question about spoke tension

what happens if you true your wheel, get it nice and solid, and then keep going around the rim 1/4 turning the spokes to keep making them tighter?

If you rim is nice and true, wouldn’t more tension on them, even, all the way around, make it better?

Eventually the nipples round off.

But seriously, I’ve been wondering this myself as I’ve just built a 36" wheel. Presumably if you got tensions high enough the forces in the rim would start to be significant and the rim would become more likely to fail. Also nipples pull out, spokes strip or possibly even pull out of the hub.



I think your nipples would give in. Something would strip.



The truing process starts to gracefully fail at a certain point, so that at that tension the wheel trueness won’t zero in when you stress-relieve it. At this point, back off a 1/4 or 1/2 turn on all the nipples, and you’re at the highest stable tension that wheel can handle, which is the strongest that wheel can be. Stress relieve and true that, and basically you’re done.

U-turn, so you have any more info online about stress relieving spokes? I’ve been using sheldon brown’s tutorial to build a 36" wheel but didn’t really understand his comments about stress relieving.

You could do a lot worse than acquiring a copy of “The Bicycle Wheel” by Jobst Brandt:

It’s not cheap, but if you want to build wheels then it’s a worthwhile buy, IMO.

Another really good book is, “The Art of Wheelbuilding” by Gerd Schraner $15.98 from Amazon. I used it to help me build my Coker Airfoil wheel.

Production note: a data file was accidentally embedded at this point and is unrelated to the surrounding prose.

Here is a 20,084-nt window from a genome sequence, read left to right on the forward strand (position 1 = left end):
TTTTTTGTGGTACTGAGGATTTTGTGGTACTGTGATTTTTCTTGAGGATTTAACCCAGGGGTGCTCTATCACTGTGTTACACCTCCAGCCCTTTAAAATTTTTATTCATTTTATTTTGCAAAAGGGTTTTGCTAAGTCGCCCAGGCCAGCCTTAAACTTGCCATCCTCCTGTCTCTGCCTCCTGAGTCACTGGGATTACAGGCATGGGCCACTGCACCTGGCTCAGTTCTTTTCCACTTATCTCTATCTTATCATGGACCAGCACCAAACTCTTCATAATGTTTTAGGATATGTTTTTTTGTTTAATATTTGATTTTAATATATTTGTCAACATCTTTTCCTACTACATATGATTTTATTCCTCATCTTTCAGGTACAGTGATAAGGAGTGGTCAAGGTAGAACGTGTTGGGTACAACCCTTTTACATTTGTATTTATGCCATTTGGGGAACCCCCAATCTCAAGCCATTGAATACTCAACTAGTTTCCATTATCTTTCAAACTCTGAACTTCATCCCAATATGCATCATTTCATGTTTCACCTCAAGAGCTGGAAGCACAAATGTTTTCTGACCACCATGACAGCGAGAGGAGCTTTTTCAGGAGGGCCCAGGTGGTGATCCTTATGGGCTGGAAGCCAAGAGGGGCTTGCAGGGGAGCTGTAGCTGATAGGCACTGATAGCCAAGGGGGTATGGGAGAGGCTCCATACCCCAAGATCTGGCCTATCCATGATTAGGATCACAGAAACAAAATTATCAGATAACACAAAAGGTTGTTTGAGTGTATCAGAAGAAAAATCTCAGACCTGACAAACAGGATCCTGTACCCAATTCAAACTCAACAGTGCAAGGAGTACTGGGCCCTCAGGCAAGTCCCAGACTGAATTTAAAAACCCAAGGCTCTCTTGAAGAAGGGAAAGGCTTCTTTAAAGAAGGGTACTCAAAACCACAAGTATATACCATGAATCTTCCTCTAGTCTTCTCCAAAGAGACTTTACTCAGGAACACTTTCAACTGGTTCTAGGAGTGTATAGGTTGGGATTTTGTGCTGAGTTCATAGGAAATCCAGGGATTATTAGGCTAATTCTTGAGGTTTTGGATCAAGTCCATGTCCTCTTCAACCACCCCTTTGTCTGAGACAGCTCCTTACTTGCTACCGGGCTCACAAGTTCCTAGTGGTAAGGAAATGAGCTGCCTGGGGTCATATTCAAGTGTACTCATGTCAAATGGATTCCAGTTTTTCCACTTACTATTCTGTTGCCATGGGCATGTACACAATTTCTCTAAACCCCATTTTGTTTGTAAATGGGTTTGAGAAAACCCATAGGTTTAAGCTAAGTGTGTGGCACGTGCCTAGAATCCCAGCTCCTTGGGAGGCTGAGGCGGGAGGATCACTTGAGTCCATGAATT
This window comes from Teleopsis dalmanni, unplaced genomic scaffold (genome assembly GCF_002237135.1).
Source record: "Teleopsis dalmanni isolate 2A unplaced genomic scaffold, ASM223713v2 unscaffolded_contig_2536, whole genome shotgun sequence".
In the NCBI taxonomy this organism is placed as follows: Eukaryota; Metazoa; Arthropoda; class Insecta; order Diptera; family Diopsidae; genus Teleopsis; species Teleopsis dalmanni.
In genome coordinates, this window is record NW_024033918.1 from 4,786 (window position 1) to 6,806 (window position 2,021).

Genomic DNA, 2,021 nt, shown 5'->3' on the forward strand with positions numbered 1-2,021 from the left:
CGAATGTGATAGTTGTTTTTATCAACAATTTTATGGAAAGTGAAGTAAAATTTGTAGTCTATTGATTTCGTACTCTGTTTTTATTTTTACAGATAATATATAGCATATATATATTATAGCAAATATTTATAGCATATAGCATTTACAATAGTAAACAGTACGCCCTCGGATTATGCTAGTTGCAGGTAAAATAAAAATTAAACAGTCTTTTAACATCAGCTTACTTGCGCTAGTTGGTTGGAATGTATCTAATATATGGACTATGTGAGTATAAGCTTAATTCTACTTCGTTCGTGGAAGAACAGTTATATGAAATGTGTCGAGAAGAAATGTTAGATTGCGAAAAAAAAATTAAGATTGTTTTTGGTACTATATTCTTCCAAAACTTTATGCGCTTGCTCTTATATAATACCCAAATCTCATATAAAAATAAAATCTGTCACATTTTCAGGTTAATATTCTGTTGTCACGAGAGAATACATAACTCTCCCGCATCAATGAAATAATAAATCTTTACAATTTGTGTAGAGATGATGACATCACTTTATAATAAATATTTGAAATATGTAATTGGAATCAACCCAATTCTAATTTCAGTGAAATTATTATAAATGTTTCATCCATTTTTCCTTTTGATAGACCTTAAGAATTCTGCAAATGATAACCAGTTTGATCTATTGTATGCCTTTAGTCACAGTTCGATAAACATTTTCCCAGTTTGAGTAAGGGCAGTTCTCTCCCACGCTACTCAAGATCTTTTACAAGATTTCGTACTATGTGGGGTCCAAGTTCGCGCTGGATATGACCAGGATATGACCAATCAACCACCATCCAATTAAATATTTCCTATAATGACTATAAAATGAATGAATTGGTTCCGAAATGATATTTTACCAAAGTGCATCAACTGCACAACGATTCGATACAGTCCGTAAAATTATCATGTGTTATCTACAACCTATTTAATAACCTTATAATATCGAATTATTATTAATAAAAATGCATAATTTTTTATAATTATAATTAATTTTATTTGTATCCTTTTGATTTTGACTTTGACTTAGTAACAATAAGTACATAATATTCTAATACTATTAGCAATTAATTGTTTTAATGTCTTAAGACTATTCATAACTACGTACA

That recently happened to a Friend of mine. First He tightened the spokes. Then he rode for about 15 minutes and did a couple of rolling hops and the first nipple pulled straight through. I don’t know anything about tension but I am leaving mine alone. :roll_eyes:

I developed my own approach using a combination of Sheldon’s, Jobst Brandt’s, and Gerd Schraner’s approaches.

Sounds like you need to make a book :slight_smile:

I’m still an armature to truing the wheel, I rebuilt a few 36" wheels a year ago, and since it all worked out, I sorta enjoyed the process. This is how I remember it,

It was cool the way truing the wheel works with adjusting the spokes and relieving the tension. It’s no use to adjust the spokes alone. Have the hub securely captured by the axle, after adjusting the spokes, grab hold of the rim, each hand ~180 degrees from the other, and give it a push-pull. You’ll hear the spokes creak as the stored tension of adjusted spoke is released and distributed across the wheel. You’ll notice the tension balancing out as you then move your hand position’s by ~90 degrees and push-pull again. Between each step of tightening the spokes, or adjusting to true, this flexing of things is necessary.

As things tighten up, you should feel the wheel stiffen up with each push-pulls. I said push-pull, but it can really be more of twisting action, so your not pushing over your stand. Your just trying to move things a bit to break the friction, not break the wheel.